Research: DUARTE and co-authors,

Listed in Issue 152


DUARTE and co-authors, Research Center for Chemistry, Biology and Agriculture, State University of Campinas, P.O. Box 6171, CEP 13083-970 Campinas, SP, Brazil,, have measured the antibacterial activity of Brazilian medicinal plants.


The aim of this study was to evaluate the antibiotic activity of traditional medicinal plants from Brazil.


Essential oils obtained from leaves of 29 medicinal plants commonly used in Brazil were screened against 13 different Escherichia coli serotypes. The oils were obtained by water-distillation using a Clevenger-type system and their minimal inhibitory concentration (MIC) were determined by microdilution method.


Essential oil from Cymbopogon martinii exhibited a broad inhibition spectrum, presenting strong activity (MIC between 100 and 500 microg/mL) against 10 out of 13 E. coli serotypes. C. winterianus inhibited strongly five E. coli serotypes. Aloysia triphylla also shows good potential to kill E. coli with moderate to strong inhibition. Other essential oils showed antimicrobial properties, however with a more restricted action against the serotypes studied. Chemical analysis of Cymbopogon martinii essential oil showed the presence of compounds with known antimicrobial activity, including geraniol, geranyl acetate and trans-cariophyllene, which tested separately, indicated geraniol as antimicrobial active compound.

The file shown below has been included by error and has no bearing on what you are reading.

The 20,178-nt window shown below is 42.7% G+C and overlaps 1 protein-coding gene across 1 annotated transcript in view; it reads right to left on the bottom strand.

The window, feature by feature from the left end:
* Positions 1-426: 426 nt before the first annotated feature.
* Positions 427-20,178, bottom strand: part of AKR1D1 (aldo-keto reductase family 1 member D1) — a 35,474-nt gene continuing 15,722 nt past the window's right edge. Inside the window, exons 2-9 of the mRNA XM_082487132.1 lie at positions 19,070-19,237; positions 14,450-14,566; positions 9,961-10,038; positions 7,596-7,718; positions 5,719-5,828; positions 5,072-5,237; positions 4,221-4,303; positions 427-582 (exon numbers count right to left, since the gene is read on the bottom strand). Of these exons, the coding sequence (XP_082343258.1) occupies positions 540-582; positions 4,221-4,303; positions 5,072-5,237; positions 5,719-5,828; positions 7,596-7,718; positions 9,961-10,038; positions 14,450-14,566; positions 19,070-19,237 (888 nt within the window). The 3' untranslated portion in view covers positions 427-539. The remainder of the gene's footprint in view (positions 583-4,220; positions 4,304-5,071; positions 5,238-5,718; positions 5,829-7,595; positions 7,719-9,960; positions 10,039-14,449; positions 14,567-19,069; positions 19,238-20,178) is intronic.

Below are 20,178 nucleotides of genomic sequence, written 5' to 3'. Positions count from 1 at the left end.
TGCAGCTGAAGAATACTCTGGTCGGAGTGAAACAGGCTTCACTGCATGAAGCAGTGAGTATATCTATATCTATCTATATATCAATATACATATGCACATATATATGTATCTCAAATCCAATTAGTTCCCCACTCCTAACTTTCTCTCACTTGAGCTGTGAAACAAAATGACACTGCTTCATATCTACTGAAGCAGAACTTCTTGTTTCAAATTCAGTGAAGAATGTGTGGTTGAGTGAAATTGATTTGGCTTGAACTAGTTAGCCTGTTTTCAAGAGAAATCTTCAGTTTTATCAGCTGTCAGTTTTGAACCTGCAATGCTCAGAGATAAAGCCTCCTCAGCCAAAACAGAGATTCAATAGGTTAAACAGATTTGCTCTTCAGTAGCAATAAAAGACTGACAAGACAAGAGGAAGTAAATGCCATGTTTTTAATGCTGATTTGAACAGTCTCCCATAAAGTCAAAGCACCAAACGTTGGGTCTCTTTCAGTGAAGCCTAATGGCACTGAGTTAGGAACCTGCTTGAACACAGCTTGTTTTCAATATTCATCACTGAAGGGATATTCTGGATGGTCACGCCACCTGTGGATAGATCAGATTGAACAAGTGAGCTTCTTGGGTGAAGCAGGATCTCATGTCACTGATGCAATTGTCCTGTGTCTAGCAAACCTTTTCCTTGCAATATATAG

The significant antibacterial activity of Cymbopogon martinii oil suggests that it could serve as a source for compounds with therapeutic potential.


Duarte MC, Leme EE, Delarmelina C, Soares AA, Figueira GM, Sartoratto A. Activity of essential oils from Brazilian medicinal plants on Escherichia coli. Journal of Ethnopharmacology 111 (2): 197-201, May 4, 2007.

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